I know that different people might have different feelings about a TV show that talks about disability and some might feel uncomfortable about this particular subject. I understand that and I can see where those people are coming from. And, if the show tries to use such subjects to gain a following and manipulate its audience into liking it just because it does talk about deafness, I'd honestly feel disgusted and give it the bashing that it deserves.

However, I never got the feeling that I was being manipulated by this.

This is a slice of life romance anime, at its core, and everything in this show genuinely felt like I was getting to see a glimpse into Yuki's life. Nothing felt manipulative about this. It was simply a show that was telling the life story of a deaf person. That's pretty much all it was about.

But enough about this! What is this show about?

Well, to put it simply, the show is about a newly enrolled college student named Yuki Itose, who suffers from congenital hearing loss. Her condition makes her practically deaf, although she uses hearing aids on her ears to at least become aware of some environmental sounds around her, even though she still cannot hear people's voices or make out almost anything from them.

She makes a friend in her class a girl named Rin Fujishiro, who helps her take notes during it.

Yuki, due to her disability, cannot hear what other people say to her. Because of this, she uses sign language, lip reading or, sometimes, writes notes on her phone to speak to others. Due to her disability, she also never speaks at all.

One day, while traveling by train through the city, Yuki encounters a man that tries to talk to her in, what she assumes to be, a foreign language. Since she doesn't understand what he's saying, she's trying to tell him that she's deaf but, thankfully, another young man nearby assists her and gives the stranger the directions that he needed.

This young man that helped her is a 22 year old named Itsuomi Nagi, and Yuki recognizes him because she's seen him before in the Cultural Exchange Club that Rin also attends.

Yuki thanks him for his help and Itsuomi quickly picks up on the fact that Yuki cannot hear.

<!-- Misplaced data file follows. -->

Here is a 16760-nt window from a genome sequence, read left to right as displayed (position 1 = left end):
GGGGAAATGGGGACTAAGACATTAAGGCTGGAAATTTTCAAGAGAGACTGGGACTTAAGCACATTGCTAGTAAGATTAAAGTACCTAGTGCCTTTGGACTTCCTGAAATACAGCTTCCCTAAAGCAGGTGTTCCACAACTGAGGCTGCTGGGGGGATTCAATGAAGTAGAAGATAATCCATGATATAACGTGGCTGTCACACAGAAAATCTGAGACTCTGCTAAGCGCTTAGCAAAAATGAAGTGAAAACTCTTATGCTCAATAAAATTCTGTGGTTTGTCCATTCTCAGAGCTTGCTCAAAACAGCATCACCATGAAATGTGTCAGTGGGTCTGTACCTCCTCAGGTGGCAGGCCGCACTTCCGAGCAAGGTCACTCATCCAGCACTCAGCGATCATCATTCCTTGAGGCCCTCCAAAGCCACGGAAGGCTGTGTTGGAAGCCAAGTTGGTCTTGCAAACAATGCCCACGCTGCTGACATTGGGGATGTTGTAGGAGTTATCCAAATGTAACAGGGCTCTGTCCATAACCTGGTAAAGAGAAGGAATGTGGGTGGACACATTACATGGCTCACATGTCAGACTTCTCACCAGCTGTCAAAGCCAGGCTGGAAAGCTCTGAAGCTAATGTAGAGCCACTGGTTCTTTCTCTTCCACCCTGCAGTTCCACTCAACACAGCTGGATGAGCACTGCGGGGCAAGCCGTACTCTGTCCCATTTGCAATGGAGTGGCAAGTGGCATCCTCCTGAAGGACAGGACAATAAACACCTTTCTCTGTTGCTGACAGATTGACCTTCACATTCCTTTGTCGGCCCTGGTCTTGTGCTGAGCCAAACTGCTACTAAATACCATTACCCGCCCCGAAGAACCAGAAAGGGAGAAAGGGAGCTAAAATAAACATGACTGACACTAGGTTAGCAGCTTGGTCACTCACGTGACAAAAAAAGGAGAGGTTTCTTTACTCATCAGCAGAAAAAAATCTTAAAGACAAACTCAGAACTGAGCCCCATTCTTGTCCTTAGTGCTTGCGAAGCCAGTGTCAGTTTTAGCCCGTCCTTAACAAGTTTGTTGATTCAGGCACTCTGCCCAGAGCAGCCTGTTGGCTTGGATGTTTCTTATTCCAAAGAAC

He becomes very interested in her and, reciprocally, Yuki herself appears to be touched by his kindness.

Later on, Yuki and Rin talk at college, where Yuki shows Rin a picture that she had taken of Itsuomi's face, and Rin quickly idenfities him from that. She tells Yuki that Itsuomi works as a server for his cousin at a local cafe and bar and that he, from the money that he makes there, travels a lot abroad as a hobby.

Rin picks up on the fact that Yuki seems to have a crush on Itsuomi after that brief encounter on the train that they had, and suggests that the two of them should visit that cafe where he works at during his shift so that she can meet up with him again. Rin, herself, has a crush on the owner of that establishment, Itsuomi's cousin.

Together, they decide to visit the bar, have a couple of drinks together and Yuki gets to know a bit more about Itsuomi there and, at the end of the day when the bar is about to close, Itsuomi offers to escort Yuki to her house, as it's late into the night.

The two of them walk together to the train station that would take Yuki to her house, Yuki gets to be protected by Itsuomi from an incoming car that she hadn't noticed due to her deafness, and the two begin to split up when they get near the station.

But just before they can split up, in response to Yuki's text message to Itsuomi's phone that reads “Do you think the world is a big place?”, Itsuomi responds with a “Yeah, it's huge” and then also sends a “Let me be in yours”. That last message touched Yuki so much that she begins making outward gestures of happiness to Itsuomi by waving to him, which makes him smile.

Thus ends episode 1.

While, on the surface, this episode might seem very mild and even boring, the way it is very nicely animated, the attention to detail given to each frame and the beautiful background music which enhanced the experience were expertly done, on every level.

This show gives attention to detail to a lot of stuff, from the clothes which are seasonally appropriate for every character, to each gesture that they have, from simple facial gestures like smiling or frowning to animating their hands when they make hand signs.

Oh yeah, that's another detail that I liked about this show. I cannot speak to whether the hand signs that they were making were accurate to real life, but they definitely seemed genuine, to a significant extent.

It amazed me how sincere they tried to make the hand sign communication be.

Couple that with stunning colorful visuals that they give to Yuki whenever she seems happy or ecstatic and this show made me fall completely in love with it.

Oh yeah, and despite being adapted from a romance manga which, as I previously said, are normally very slow and boring when it comes to relationship progression, this show thankfully doesn't share that problem. If anything, I'd even say that the romance between Yuki and Itsuomi progresses a bit too fast in this show, in my opinion, which is the first time I've had this problem in anime. That was a very pleasant surprise, and I cannot overstate how happy I am that this show actually made progression in their main couple, by moving them through the process of intimately holding each other, to dating, to kissing. This made me feel like I was watching a mature show, telling a mature story about mature characters.

This is in contrast to other manga-based romance stories where, when they get adapted to anime form, it takes an entire full season for them simply to hold hands together.